“The Far Arena” by Richard Ben Sapir. Narrated by Peter Noble.
This great book is finally available again in print as well as on Kindle and as an Audiobook from Audible.com. Thirty-six years after I first read it, you can buy it again. Now that I’ve listened to it for the first time (as opposed to reading it), it is not only as good as I remember. It is better.
The Far Arena is classified as science fiction, but not in the traditional sense. It doesn’t fall into any genre except perhaps speculative fiction, which is a catch-all term for all the books that can’t be otherwise categorized. Time travel? Sort of, although the only “mechanism” is time itself.
The Coliseum at Pompeii
The story in brief: A Roman gladiator is flash frozen in the arctic ice. He is accidentally discovered by a team drilling for oil not far from the arctic. He is subsequently defrosted and brought back to life. What follows is his story as a Roman married to a Hebrew slave, and his perceptions of our modern world from the point of view of a man whose world disappeared 2000 years earlier.
For example, while in the hospital, he asks about the slaves who serve him. He is referring to the to nurses and other workers who attend to his needs. His new friends explain that they aren’t slaves, that they work for wages and are free to leave, or be dismissed by their employers. He thinks this is a fantastic idea.
“You mean they do everything you tell them to do, but when they get old and can no longer work, you don’t have to take care of them? What a great idea! Slaves without responsibility.”
“They aren’t slaves,” insist his modern friends.
“They are treated like slaves, they act like slaves. They are slaves,” he responds.
That is paraphrasing, of course, but it’s the spirit of the dialogue. This isn’t a quick piece of dialogue in a long book about “other things.” The discussion of “what is slavery” is an underlying theme throughout the book along with “the corruption of giant corporations” which apparently has not noticeably changed between the days of the Roman Empire and today.
Although I had read the book several times, I had never listened to it. I wasn’t intending to listen to the whole thing. I just wanted a little taste. I have a giant heap of books I have promised to read and I thought “I’ll give a little listen” and come back to finish it when I have more time.
I had forgotten how good the book really is. It has been a long time since I picked up a book and was sucked in from the first paragraph until the very end … and was still wishing there would be more. It gave me a sharp pang, realizing how few really great books I read these days. How many are touted as great, but reading them, they are no better than ordinary and often far less.
Written by: Narrated by: Length: 18 hrs and 44 mins
Not only was Richard Ben Sapir a brilliant writer, but Peter Noble is a terrific narrator. He handles dialects with ease and give the book the intensity it deserves. Never over the top, never too dramatic, he is as perfect as a narrator could be. And considering how much I love the book, I’m surprised to find myself saying it.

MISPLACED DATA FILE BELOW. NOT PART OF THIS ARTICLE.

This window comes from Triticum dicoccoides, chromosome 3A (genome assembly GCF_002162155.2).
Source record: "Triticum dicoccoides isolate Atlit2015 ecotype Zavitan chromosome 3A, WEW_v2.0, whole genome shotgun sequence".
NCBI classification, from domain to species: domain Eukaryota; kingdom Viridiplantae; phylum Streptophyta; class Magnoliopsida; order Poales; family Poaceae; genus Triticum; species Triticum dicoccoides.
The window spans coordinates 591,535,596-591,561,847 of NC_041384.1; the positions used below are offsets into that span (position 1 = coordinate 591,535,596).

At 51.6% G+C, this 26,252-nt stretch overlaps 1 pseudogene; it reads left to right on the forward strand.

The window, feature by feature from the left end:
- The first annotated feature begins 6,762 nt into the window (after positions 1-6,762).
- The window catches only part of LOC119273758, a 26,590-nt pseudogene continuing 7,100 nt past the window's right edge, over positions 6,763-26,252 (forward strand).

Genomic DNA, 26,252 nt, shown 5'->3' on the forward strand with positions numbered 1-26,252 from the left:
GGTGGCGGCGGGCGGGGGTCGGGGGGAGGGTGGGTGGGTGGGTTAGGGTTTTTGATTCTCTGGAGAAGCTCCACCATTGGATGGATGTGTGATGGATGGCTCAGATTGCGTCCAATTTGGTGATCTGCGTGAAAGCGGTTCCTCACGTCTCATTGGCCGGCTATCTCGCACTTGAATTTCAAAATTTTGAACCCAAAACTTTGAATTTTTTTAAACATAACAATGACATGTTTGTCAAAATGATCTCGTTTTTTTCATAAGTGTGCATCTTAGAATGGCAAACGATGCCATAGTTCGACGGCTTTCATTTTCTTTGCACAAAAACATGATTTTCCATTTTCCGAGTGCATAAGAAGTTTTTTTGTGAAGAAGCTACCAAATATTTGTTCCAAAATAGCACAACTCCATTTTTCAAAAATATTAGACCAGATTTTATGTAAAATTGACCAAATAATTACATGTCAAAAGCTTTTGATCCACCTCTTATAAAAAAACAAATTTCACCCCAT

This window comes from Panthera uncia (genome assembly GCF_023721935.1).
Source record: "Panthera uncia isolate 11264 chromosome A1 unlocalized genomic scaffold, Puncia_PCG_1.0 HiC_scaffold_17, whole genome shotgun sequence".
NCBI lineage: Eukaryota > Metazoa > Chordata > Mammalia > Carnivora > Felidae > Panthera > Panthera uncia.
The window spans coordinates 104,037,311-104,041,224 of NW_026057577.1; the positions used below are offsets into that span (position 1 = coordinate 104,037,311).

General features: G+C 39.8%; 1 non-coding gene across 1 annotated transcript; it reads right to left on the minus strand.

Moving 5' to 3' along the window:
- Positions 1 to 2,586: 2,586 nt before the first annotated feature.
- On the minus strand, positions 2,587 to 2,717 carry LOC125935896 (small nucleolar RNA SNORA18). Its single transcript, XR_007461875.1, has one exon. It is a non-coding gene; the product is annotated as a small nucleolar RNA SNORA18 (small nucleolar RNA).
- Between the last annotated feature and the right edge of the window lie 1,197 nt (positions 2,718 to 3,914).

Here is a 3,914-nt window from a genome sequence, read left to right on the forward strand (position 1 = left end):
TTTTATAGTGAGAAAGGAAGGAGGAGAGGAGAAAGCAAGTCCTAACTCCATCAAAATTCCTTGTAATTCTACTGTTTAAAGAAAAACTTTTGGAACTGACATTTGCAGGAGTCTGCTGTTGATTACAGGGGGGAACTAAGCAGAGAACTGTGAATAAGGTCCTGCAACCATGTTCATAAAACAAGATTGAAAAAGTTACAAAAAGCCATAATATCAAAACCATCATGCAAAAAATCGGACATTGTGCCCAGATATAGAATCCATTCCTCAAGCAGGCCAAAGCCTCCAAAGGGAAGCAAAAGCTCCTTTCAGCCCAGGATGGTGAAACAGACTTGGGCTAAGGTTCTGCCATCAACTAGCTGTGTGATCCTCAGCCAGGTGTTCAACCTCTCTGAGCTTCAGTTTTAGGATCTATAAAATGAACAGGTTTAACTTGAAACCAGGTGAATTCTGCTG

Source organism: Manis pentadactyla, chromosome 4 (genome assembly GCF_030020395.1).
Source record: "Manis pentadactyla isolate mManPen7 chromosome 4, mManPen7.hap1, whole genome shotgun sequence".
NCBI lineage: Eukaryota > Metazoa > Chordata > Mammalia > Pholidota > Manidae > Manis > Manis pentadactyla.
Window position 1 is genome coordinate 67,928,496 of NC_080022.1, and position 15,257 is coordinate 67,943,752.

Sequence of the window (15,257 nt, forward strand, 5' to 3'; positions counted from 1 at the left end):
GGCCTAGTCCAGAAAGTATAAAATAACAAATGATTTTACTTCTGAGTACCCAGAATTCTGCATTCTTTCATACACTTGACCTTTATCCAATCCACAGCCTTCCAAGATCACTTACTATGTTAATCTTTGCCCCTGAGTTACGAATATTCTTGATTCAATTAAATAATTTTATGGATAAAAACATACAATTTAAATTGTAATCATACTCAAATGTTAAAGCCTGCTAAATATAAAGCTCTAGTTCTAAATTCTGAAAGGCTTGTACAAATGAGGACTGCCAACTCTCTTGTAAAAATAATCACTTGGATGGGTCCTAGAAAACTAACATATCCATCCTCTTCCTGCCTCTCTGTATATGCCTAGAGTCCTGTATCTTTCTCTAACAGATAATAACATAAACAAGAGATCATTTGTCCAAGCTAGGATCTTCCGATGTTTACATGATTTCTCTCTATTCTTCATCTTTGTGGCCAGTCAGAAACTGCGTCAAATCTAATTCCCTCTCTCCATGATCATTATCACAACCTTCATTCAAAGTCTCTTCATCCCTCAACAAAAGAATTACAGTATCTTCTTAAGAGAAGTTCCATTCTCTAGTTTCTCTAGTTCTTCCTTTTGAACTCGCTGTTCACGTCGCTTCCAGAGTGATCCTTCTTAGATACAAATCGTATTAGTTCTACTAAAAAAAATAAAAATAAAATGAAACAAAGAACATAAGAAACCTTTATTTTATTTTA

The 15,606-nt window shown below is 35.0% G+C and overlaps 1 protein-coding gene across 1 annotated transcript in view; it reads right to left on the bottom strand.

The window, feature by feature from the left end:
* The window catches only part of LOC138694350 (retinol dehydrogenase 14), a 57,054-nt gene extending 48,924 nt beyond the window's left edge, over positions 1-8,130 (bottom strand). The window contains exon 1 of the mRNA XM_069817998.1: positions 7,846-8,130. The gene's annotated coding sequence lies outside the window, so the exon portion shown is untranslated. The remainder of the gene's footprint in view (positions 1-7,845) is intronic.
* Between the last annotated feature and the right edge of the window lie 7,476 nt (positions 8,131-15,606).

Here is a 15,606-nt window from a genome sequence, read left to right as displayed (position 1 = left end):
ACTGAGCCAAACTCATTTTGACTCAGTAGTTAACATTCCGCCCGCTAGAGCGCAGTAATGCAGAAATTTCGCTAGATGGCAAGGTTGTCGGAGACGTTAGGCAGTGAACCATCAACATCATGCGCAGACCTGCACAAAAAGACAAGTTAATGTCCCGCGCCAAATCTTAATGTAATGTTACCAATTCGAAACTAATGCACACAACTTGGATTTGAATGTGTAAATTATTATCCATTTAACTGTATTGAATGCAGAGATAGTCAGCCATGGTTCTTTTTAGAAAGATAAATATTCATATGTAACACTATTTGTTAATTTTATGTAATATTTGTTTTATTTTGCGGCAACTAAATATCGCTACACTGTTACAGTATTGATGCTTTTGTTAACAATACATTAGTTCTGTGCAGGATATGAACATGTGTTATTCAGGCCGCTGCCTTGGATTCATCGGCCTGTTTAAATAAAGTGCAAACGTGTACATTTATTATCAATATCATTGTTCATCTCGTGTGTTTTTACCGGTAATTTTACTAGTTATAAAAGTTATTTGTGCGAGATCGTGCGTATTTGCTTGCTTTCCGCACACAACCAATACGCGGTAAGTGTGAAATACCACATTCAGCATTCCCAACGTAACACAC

I had a lot of trouble not restarting the book from the beginning and giving it a round 2, just in case I missed a paragraph somewhere. What is really eerie is how the main character, drawn into modern times following 2000 years of cryogenic sleep, understand this world better than the people he meets in 20th century Europe.
The man from Rome understands corruption. He understands slavery, whatever we choose to call it. He knows that the rich and powerful will never support the poor and will always do what is to their benefit.
It is a level of cynicism which sharply focuses the lens of 2017.
Great Quotes to Ponder
“I am old. I should have left before. Any fool can ride the chariots of victory. It takes judgement to get off at the right time.”
“We are all the children of Rome, without knowing it. Our months are called after Roman emperors or gods, our summer is July and August, named after Julius Caesar and Augustus Caesar. When you people scream fascist at us, you are referring to the rods of authority called fasces by the Romans. The idea of law written down and to be observed equally comes to us from the Romans, and our alphabet comes to us exactly from the Roman. From plumbing to the idea that surrounding someone in battle gives victory, Rome gave them to us. Rome is our common, civilized roots, so deep that many of us in the West do not even realize it unless we are educated to it. Rome is our intellectual father, and we have been living off its remnants for two thousand years.”
“Honesty is too strong a drink to be unwatered all the time; rather it should be given in doses.”
“The authorities? The authorities?” I laughed. “Why is it people think the authorities are some form of gods with either great justice or great, cunning evil, rather than the same plodding fools they see in their daily lives, and most of all in their mirrors?”
“Woman, so often you have said that even in the darkest night there still exists a sunlight so bright we cannot look at it. Now if this is so, somewhere in this bright day is a night so dark the terrors know no bounds. So let us not be so happy.”